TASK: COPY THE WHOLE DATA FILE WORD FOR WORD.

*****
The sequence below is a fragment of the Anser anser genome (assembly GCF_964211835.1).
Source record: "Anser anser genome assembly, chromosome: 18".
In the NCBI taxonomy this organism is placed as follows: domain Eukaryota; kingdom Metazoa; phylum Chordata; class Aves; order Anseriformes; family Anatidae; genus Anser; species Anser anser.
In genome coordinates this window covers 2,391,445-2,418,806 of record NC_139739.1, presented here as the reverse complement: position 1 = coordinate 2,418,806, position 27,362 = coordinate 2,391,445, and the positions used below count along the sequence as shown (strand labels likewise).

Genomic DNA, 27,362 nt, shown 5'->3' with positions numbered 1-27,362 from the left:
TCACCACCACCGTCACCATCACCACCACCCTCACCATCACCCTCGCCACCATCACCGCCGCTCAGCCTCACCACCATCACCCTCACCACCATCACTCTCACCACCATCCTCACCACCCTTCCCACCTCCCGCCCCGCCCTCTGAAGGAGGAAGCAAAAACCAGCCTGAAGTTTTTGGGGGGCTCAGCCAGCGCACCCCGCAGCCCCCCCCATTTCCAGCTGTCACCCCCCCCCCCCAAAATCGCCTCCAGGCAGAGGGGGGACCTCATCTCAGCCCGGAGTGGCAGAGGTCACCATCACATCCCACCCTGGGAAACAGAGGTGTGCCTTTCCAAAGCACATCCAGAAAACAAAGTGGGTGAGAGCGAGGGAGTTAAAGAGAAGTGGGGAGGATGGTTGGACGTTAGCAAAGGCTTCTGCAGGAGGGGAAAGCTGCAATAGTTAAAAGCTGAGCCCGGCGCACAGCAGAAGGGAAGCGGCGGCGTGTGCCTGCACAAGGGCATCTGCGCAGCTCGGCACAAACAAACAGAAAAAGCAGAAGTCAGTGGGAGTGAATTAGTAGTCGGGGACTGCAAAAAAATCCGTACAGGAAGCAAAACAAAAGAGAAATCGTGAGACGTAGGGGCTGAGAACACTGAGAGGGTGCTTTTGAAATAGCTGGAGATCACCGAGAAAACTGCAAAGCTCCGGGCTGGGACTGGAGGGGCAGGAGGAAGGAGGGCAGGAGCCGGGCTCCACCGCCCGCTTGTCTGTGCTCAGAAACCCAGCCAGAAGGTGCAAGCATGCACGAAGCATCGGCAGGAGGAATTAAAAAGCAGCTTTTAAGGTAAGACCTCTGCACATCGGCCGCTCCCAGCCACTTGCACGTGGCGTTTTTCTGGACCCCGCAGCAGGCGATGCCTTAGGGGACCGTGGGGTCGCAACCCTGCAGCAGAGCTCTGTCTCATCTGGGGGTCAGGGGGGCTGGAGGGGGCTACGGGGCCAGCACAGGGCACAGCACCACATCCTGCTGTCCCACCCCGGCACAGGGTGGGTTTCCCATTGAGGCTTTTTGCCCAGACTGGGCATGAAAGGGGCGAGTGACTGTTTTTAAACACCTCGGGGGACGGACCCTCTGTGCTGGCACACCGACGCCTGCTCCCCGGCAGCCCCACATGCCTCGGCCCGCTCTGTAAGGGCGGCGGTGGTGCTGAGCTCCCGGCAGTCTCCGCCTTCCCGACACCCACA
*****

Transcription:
The sequence below is a fragment of the Anser anser genome (assembly GCF_964211835.1).
Source record: "Anser anser genome assembly, chromosome: 18".
In the NCBI taxonomy this organism is placed as follows: domain Eukaryota; kingdom Metazoa; phylum Chordata; class Aves; order Anseriformes; family Anatidae; genus Anser; species Anser anser.
In genome coordinates this window covers 2,391,445-2,418,806 of record NC_139739.1, presented here as the reverse complement: position 1 = coordinate 2,418,806, position 27,362 = coordinate 2,391,445, and the positions used below count along the sequence as shown (strand labels likewise).

Genomic DNA, 27,362 nt, shown 5'->3' with positions numbered 1-27,362 from the left:
TCACCACCACCGTCACCATCACCACCACCCTCACCATCACCCTCGCCACCATCACCGCCGCTCAGCCTCACCACCATCACCCTCACCACCATCACTCTCACCACCATCCTCACCACCCTTCCCACCTCCCGCCCCGCCCTCTGAAGGAGGAAGCAAAAACCAGCCTGAAGTTTTTGGGGGGCTCAGCCAGCGCACCCCGCAGCCCCCCCCATTTCCAGCTGTCACCCCCCCCCCCCAAAATCGCCTCCAGGCAGAGGGGGGACCTCATCTCAGCCCGGAGTGGCAGAGGTCACCATCACATCCCACCCTGGGAAACAGAGGTGTGCCTTTCCAAAGCACATCCAGAAAACAAAGTGGGTGAGAGCGAGGGAGTTAAAGAGAAGTGGGGAGGATGGTTGGACGTTAGCAAAGGCTTCTGCAGGAGGGGAAAGCTGCAATAGTTAAAAGCTGAGCCCGGCGCACAGCAGAAGGGAAGCGGCGGCGTGTGCCTGCACAAGGGCATCTGCGCAGCTCGGCACAAACAAACAGAAAAAGCAGAAGTCAGTGGGAGTGAATTAGTAGTCGGGGACTGCAAAAAAATCCGTACAGGAAGCAAAACAAAAGAGAAATCGTGAGACGTAGGGGCTGAGAACACTGAGAGGGTGCTTTTGAAATAGCTGGAGATCACCGAGAAAACTGCAAAGCTCCGGGCTGGGACTGGAGGGGCAGGAGGAAGGAGGGCAGGAGCCGGGCTCCACCGCCCGCTTGTCTGTGCTCAGAAACCCAGCCAGAAGGTGCAAGCATGCACGAAGCATCGGCAGGAGGAATTAAAAAGCAGCTTTTAAGGTAAGACCTCTGCACATCGGCCGCTCCCAGCCACTTGCACGTGGCGTTTTTCTGGACCCCGCAGCAGGCGATGCCTTAGGGGACCGTGGGGTCGCAACCCTGCAGCAGAGCTCTGTCTCATCTGGGGGTCAGGGGGGCTGGAGGGGGCTACGGGGCCAGCACAGGGCACAGCACCACATCCTGCTGTCCCACCCCGGCACAGGGTGGGTTTCCCATTGAGGCTTTTTGCCCAGACTGGGCATGAAAGGGGCGAGTGACTGTTTTTAAACACCTCGGGGGACGGACCCTCTGTGCTGGCACACCGACGCCTGCTCCCCGGCAGCCCCACATGCCTCGGCCCGCTCTGTAAGGGCGGCGGTGGTGCTGAGCTCCCGGCAGTCTCCGCCTTCCCGACACCCACA